Welcome to my third homepage!!!

By Akira Sakurai, Neuroscience Institute, GSU.


I am interested in how gbrainh produces a series of body motions or a patterned behavior.  What is the neuronal mechanism of body motion and how does it switch from one motion to the other?

There is a growing awareness that the changes in motion or behavior are more likely caused by changes in the neuronal network configuration rather than switching between different sets of networks for distinct functions.  Neuromodulation plays critical roles in such network configuration.


Ichirofs state-of-art batting technique is originated from his central nervous system: brain and spinal cord.


Using central nervous system of a mollusk Tritonia diomedea, I have recently shown that a single neuromodulatory neuron can produce diverse neuromodulatory actions, depending on the timing and previous firing history of the target motor circuit (Sakurai and Katz, 2003, 2009, Sakurai et al., 2006, 2007).


The escape swim behavior of a sea slug

Tritonia diomedea

Tritonia shows a stereotypical escape swim behavior when attached by a monstrous sea star.  The motor nerve output is produced by a central pattern generator circuit in the brain that consists of three types of interneurons.


I am studying how synaptic strength among these neurons is modulated during and after this escape swim behavior.

·        Tritonia brain

·        Tritonia swim CPG

·        Cool movies of Tritonia by Dr. Russel Wyeth


In my previous work I also studied crustacean cardiac ganglion and showed that the proprioceptive feedback has strong modulatory effects on the memebrane properties of the heart pacemaker neurons. I would like to keep focusing on the neuromodulation of the synaptic and the membrane properties in simple neuronal networks to address questions.

By using such simple systems with direct behavioral relevance, I believe the mechanism and function of neuromodulation can be addressed more clearly  from the intracellular signaling to the behavioral significance.



A selected list of my publications about the neuromodulation in the Tritonia brain


1.      A. Sakurai and P.S. Katz (2009b) Functional recovery following lesion of a central pattern generator. J Neurosci 29: 13115-13125.

2.      A. Sakurai and P.S. Katz (2009) State-, timing-, and pattern-dependent neuromodulation of synaptic strength by a serotonergic interneuron. J Neurosci 29: 268-279.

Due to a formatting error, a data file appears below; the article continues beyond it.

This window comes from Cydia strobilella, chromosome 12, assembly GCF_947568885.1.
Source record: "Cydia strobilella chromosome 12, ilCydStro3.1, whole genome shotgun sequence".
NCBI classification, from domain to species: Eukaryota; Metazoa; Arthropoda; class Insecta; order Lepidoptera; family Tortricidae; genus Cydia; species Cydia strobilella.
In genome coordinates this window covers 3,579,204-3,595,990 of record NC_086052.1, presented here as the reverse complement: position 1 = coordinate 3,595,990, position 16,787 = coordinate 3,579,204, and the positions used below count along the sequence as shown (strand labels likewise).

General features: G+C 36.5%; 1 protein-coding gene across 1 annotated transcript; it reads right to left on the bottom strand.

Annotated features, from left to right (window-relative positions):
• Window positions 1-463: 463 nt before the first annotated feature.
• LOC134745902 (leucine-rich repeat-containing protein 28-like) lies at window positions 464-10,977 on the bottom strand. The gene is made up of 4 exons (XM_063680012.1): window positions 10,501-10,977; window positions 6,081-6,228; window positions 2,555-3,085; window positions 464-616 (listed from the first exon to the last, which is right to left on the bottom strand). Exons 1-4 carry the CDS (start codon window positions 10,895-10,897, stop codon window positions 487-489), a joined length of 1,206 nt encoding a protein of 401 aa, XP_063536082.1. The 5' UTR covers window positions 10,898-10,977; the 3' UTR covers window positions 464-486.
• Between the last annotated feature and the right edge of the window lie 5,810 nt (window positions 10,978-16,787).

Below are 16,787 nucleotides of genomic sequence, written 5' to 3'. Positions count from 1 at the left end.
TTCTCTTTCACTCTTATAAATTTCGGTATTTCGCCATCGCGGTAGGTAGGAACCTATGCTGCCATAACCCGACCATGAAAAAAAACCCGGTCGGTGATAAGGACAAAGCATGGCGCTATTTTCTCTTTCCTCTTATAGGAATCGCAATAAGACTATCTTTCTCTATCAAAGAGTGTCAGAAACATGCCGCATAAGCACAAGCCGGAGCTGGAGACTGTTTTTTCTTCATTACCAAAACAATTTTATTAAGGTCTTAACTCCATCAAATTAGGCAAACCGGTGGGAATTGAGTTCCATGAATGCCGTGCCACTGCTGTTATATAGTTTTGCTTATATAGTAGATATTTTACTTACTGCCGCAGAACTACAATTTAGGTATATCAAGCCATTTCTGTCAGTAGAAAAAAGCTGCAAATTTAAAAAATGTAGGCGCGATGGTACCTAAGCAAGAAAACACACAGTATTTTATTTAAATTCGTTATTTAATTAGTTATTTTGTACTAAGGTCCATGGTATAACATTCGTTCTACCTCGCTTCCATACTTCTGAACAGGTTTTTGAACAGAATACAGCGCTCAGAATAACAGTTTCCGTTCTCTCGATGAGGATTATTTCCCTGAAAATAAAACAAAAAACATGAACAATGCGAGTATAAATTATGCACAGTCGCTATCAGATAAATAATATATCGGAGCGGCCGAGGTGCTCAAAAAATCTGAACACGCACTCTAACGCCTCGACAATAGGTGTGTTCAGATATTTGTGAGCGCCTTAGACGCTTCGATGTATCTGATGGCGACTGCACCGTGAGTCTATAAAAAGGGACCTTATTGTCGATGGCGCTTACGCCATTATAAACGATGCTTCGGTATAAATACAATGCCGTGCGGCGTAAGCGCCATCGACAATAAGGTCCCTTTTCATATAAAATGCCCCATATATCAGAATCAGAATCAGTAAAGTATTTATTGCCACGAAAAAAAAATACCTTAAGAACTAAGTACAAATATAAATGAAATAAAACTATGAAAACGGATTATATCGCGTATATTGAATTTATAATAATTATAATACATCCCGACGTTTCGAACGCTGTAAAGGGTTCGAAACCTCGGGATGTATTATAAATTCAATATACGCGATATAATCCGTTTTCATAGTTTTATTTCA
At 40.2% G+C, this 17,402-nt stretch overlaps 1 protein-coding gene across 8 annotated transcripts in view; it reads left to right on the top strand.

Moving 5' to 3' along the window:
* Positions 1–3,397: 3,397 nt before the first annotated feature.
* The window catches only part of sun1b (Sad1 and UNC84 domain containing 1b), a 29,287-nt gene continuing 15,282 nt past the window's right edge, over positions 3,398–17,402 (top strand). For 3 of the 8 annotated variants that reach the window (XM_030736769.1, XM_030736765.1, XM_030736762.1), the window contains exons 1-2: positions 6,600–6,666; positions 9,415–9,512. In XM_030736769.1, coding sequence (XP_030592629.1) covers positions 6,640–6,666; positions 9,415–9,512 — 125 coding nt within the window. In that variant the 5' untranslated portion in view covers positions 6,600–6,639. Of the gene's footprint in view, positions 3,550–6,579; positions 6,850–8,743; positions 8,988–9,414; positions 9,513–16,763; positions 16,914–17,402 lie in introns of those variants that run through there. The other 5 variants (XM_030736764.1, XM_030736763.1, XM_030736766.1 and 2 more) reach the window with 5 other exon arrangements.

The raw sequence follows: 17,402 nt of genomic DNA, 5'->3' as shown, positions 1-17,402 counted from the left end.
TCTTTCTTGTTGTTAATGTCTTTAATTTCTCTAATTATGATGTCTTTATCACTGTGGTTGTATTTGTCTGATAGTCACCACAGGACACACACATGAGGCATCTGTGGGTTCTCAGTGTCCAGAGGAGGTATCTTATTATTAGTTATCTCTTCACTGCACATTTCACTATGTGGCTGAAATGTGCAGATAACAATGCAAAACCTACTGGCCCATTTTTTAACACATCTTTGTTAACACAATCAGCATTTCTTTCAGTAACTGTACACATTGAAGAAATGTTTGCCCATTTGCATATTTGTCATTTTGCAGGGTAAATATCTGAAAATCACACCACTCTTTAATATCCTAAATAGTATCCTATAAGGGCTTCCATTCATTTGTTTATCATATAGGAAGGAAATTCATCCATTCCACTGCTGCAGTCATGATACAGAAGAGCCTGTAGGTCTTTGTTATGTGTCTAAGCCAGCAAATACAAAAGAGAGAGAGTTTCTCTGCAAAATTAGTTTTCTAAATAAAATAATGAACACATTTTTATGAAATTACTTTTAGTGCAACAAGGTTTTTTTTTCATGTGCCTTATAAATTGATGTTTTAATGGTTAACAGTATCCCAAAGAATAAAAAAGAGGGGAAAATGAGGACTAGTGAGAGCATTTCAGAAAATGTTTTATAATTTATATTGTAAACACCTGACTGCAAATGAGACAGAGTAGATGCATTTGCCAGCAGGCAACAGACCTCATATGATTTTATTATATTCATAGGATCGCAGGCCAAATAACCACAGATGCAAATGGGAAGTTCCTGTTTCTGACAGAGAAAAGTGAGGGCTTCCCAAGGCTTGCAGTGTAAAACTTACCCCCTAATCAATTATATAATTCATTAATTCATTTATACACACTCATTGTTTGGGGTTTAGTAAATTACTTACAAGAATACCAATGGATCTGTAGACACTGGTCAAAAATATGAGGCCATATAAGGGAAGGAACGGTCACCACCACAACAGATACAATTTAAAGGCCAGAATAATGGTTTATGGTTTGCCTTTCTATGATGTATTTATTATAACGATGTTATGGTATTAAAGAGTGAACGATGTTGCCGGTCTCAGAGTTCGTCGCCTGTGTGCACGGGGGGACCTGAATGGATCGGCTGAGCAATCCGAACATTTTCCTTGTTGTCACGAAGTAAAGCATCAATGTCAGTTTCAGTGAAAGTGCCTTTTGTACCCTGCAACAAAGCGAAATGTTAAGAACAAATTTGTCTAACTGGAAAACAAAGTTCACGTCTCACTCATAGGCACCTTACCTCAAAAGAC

3.      E.S. Hill, A. Sakurai and P.S. Katz (2008) Transient enhancement of spike-evoked calcium signaling by a serotonergic interneuron. J Neurophysiol 100: 2919-2928.

4.      S. Clemens, R.J. Calin-Jageman, A. Sakurai and P.S. Katz (2007) Altering cAMP levels within a central pattern generator modifies or disrupts rhythmic motor output. J Comp Physiol A 193:1265-1271.

5.      A. Sakurai, R.J. Calin-Jageman and P.S. Katz (2007) The potentiation phase of spike timing dependent neuromodulation by a serotonergic interneuron involves an increase in the fraction of transmitter release. J Neurophysol 98: 1975-1987.

6.      A. Sakurai (2007) Spike timing-dependent neuromodulation in the Tritonia swim central pattern generator. Jpn Soc Comp Physiol Biochem 24: 18-26.

7.      A. Sakurai, N.R. Darghouth., R.J. Butera, and P.S. Katz (2006) Serotonergic enhancement of a 4-AP-sensitive current mediates the synaptic depression phase of spike timing-dependent neuromodulation. J Neurosci 26: 2010-2021.

8.      P.S. Katz, A. Sakurai, S. Clemens, and D. Davis (2004) The cycle period of a network oscillator is independent of membrane potential and spiking activity in individual central pattern generator neurons. J Neurophysiol 92: 1904-1917.

9.      A. Sakurai and P.S. Katz (2003) Spike timing-dependent serotonergic neuromodulation of synaptic strength intrinsic to a central pattern generator circuit. J. Neurosci 23: 10745-10755.



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© Akira Sakurai. Last Update: Nov 18, 2009

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